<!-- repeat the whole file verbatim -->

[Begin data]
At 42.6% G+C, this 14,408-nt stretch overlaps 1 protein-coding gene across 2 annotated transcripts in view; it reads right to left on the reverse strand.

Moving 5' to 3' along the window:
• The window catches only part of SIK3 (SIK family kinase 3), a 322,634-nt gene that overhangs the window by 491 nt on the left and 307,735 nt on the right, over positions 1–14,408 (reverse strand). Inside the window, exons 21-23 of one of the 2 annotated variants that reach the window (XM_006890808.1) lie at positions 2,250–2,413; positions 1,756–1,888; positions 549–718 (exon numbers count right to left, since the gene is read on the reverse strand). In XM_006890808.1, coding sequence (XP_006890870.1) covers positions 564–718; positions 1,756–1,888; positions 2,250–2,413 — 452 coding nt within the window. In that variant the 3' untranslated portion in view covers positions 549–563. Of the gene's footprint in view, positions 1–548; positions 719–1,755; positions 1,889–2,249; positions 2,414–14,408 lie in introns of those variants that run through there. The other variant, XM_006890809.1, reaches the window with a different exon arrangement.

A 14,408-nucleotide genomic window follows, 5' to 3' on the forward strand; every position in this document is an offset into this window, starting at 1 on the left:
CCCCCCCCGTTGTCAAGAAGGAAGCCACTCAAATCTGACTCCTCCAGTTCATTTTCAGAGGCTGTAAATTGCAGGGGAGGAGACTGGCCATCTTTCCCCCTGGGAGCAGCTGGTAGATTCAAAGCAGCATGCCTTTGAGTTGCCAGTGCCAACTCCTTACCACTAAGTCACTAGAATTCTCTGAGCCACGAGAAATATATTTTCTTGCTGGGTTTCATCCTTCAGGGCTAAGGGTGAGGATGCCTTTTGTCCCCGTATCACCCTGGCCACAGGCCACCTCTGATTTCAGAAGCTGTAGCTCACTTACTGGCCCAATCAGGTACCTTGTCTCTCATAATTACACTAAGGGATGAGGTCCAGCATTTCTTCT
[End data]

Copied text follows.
At 42.6% G+C, this 14,408-nt stretch overlaps 1 protein-coding gene across 2 annotated transcripts in view; it reads right to left on the reverse strand.

Moving 5' to 3' along the window:
• The window catches only part of SIK3 (SIK family kinase 3), a 322,634-nt gene that overhangs the window by 491 nt on the left and 307,735 nt on the right, over positions 1–14,408 (reverse strand). Inside the window, exons 21-23 of one of the 2 annotated variants that reach the window (XM_006890808.1) lie at positions 2,250–2,413; positions 1,756–1,888; positions 549–718 (exon numbers count right to left, since the gene is read on the reverse strand). In XM_006890808.1, coding sequence (XP_006890870.1) covers positions 564–718; positions 1,756–1,888; positions 2,250–2,413 — 452 coding nt within the window. In that variant the 3' untranslated portion in view covers positions 549–563. Of the gene's footprint in view, positions 1–548; positions 719–1,755; positions 1,889–2,249; positions 2,414–14,408 lie in introns of those variants that run through there. The other variant, XM_006890809.1, reaches the window with a different exon arrangement.

A 14,408-nucleotide genomic window follows, 5' to 3' on the forward strand; every position in this document is an offset into this window, starting at 1 on the left:
CCCCCCCCGTTGTCAAGAAGGAAGCCACTCAAATCTGACTCCTCCAGTTCATTTTCAGAGGCTGTAAATTGCAGGGGAGGAGACTGGCCATCTTTCCCCCTGGGAGCAGCTGGTAGATTCAAAGCAGCATGCCTTTGAGTTGCCAGTGCCAACTCCTTACCACTAAGTCACTAGAATTCTCTGAGCCACGAGAAATATATTTTCTTGCTGGGTTTCATCCTTCAGGGCTAAGGGTGAGGATGCCTTTTGTCCCCGTATCACCCTGGCCACAGGCCACCTCTGATTTCAGAAGCTGTAGCTCACTTACTGGCCCAATCAGGTACCTTGTCTCTCATAATTACACTAAGGGATGAGGTCCAGCATTTCTTCT